Ancient microbe fossils show earliest evidence of shell making

809-million-year-old eukaryotes turned calcium phosphate into armor

microbe fossils

SHELL GAME  Roughly 809-million-year-old microbe fossils, such as this one found in Canada, may be the oldest evidence of organisms creating minerals for protection against predators. The shells take many shapes, including this honeycomb pattern.

P. Cohen

DENVER — Life on Earth got into the shell game more than 200 million years earlier than previously thought.

Fossilized eukaryotes — complex life-forms that include animals and plants — discovered in Canada are decked out in armorlike layers of mineral plates, paleobiologist Phoebe Cohen said September 27 at the Geological Society of America’s annual meeting. At about 809 million years old, the find is the oldest evidence of organisms controlling the formation of minerals, a process called biomineralization.

This new origin of biomineralization coincides with major changes that mark the end of a period known as the “boring billion” (SN: 11/14/15, p. 18), said Stanford University paleontologist Erik Sperling, who was not involved in the discovery. “There were big things going on with ocean chemistry,” he said. “It’s interesting to see the biological response.”

These ancient eukaryotes built their exoskeletons using a very different process from most modern shell-making microbes. That uniqueness offers insights into how the mineral-making ability first evolved, said Cohen, who studies ancient ecosystems at Williams College in Williamstown, Mass.

“We have been able to identify specific conditions that facilitated the evolution of the first eukaryote to biomineralize in Earth’s history,” she said. “It paints a beautiful picture of the ecology and evolution and environmental conditions that led to this dramatic innovation.”

Donning an exoskeleton of minerals protects microbes from predators and forms a crucial stage in the modern carbon cycle. The shells make marine microbes such as certain phytoplankton species sink faster after they die, removing carbon from the upper ocean. Previous clear evidence of eukaryote biomineralization dates back to around 560 million years ago in early corallike animals.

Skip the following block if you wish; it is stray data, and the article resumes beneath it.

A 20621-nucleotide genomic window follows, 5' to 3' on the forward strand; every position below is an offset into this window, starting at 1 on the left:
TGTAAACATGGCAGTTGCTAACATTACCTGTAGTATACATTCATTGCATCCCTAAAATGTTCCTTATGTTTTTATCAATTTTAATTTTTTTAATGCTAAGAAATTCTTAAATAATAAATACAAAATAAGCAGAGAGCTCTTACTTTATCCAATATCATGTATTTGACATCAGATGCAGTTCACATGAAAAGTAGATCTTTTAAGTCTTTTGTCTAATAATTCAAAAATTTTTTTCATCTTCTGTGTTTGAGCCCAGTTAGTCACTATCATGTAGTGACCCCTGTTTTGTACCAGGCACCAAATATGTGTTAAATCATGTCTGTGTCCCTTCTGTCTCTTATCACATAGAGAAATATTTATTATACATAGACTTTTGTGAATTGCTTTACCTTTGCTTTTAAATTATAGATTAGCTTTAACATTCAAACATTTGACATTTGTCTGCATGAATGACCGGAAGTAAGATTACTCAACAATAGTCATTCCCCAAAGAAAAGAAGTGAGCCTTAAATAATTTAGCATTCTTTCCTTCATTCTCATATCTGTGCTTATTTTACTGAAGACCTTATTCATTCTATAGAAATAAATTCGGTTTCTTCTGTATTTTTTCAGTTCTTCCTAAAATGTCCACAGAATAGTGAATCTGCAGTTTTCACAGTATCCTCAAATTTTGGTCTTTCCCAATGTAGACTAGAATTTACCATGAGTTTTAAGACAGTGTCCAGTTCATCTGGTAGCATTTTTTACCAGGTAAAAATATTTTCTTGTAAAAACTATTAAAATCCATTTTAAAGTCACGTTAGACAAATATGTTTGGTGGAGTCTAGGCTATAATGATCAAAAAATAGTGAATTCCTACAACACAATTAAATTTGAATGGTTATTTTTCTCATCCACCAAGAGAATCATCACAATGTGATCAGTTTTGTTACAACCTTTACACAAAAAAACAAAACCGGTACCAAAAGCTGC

Odd fossils discovered in the late 1970s and covered in mineral plates shaped like circles, squares and “Honeycomb cereal” (as Cohen described them) hinted that the skill evolved much earlier, but the discovery raised many questions. Dating techniques then put the age of the fossils somewhere within a 100-million-year range from about 811 million to 717 million years ago, and scientists couldn’t rule out that the fossils’ scalelike minerals formed after the organisms died.

Cohen and colleagues revisited these curious fossils. By accurately dating the organic-rich shale a few meters below the fossils in the rock record, the researchers pegged the fossils’ age at 809 million years old, give or take a few million years. An electron microscope let researchers see that each plate is a weave of elongated mineral fibers. This intricate, orderly design had to have been purposefully built by life manipulating mineral formation, Cohen said.

The mineral plates themselves are odd. Most modern microbes make shells out of calcium carbonate, but the ancient shells are made of calcium phosphate, the same crystal used in human teeth enamel. Today, phosphate is limited in the environment and most microbes avoid wasting it.

That may not have been as much of an issue in the marine basin where the eukaryotes lived, the researchers found. Analysis of rocks surrounding the fossils indicate that the amount of oxygen in the waters where the eukaryotes lived was inconsistent. Fluctuating oxygen levels pulled phosphate from underlying sediment into the water, where it was available for mineral making. These favorable conditions plus the need for protection from predation (SN: 11/28/15, p. 13) probably drove the first evolution of biomineralization, Cohen said. Eventually the environment changed, and these shell-making species died out.

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